Hasn't the very survival of humanity depended on the ability to use tools that make the job easier? Chew on that one for a bit.

I will conclude with a very pointed response by Toadstorm which he posted in the ODForce thread, and that I hope he won't mind if I quote here:

You're losing sight of the bigger picture here, which is to create art. FX TD's are by definition going to be on the technical side of things, but their goal is to facilitate the creation of art. The final image is what matters, 99% of the time. People with engineering mindsets sometimes like to get caught up in the “elegance” or “physical correctness” of their solutions, but that stuff rarely (if ever) matters in this field.

Rotating an object is conceptually a simple thing, but it turns out that there's quite a bit of math involved. Is it really insulting one's intelligence to not assume that every artist is willing to study linear algebra to rotate a cube on its local axis? I do know how to do this, and I still don't want to have to write that code out every single time. It's a pain in the ass! Creating a transform matrix, converting to a quaternion, slerping between the two quaternions, remembering the order of multiplication… remembering and executing these steps every time gets in the way of exploration and play. Besides, all of that is only possible because SESI wrote a library of functions to handle this. Should we be expected to also write our own C++ libraries to interpolate quaternions? Should we be using Houdini at all, instead of writing our own visual effects software? Who engineered the processor that you're using to compute all this? This is a rabbit hole you'll never escape from.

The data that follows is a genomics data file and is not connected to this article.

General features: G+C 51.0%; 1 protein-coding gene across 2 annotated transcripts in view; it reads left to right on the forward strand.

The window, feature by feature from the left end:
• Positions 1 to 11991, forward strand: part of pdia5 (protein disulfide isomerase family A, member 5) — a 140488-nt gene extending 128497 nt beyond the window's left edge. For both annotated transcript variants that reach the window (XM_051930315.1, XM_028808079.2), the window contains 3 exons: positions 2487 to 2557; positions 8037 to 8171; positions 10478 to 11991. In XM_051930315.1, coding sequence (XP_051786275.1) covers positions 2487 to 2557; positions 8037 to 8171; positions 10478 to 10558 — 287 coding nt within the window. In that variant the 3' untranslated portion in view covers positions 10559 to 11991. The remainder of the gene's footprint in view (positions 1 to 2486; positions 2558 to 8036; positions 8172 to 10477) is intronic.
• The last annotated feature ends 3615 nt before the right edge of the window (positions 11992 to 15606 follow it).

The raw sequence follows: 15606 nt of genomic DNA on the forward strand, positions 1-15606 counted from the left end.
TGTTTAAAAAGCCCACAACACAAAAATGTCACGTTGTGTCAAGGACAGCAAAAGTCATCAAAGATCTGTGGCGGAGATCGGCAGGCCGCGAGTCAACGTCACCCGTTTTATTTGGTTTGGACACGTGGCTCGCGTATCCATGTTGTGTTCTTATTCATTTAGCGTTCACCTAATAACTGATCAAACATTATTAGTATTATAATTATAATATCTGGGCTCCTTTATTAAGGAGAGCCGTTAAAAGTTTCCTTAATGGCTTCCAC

>>Kays
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But for the rest of us, Houdini is just a tool within a much larger ecosystem. We have tight deadlines, and a number of non-Houdini-related tasks that need to be accomplished as quickly and efficiently as possible. If someone has already figured out a shortcut that fits my specific needs, and made it available — why should I be made to feel guilty for using it?

Which is why I don't understand your post…no one is stopping you.

Or is it you feel there are not enough of what you call ‘MOPs’ readily available in Houdini?

Do feel too many people have the attitude you describe that it is influencing what gets developed by the SideFX developers?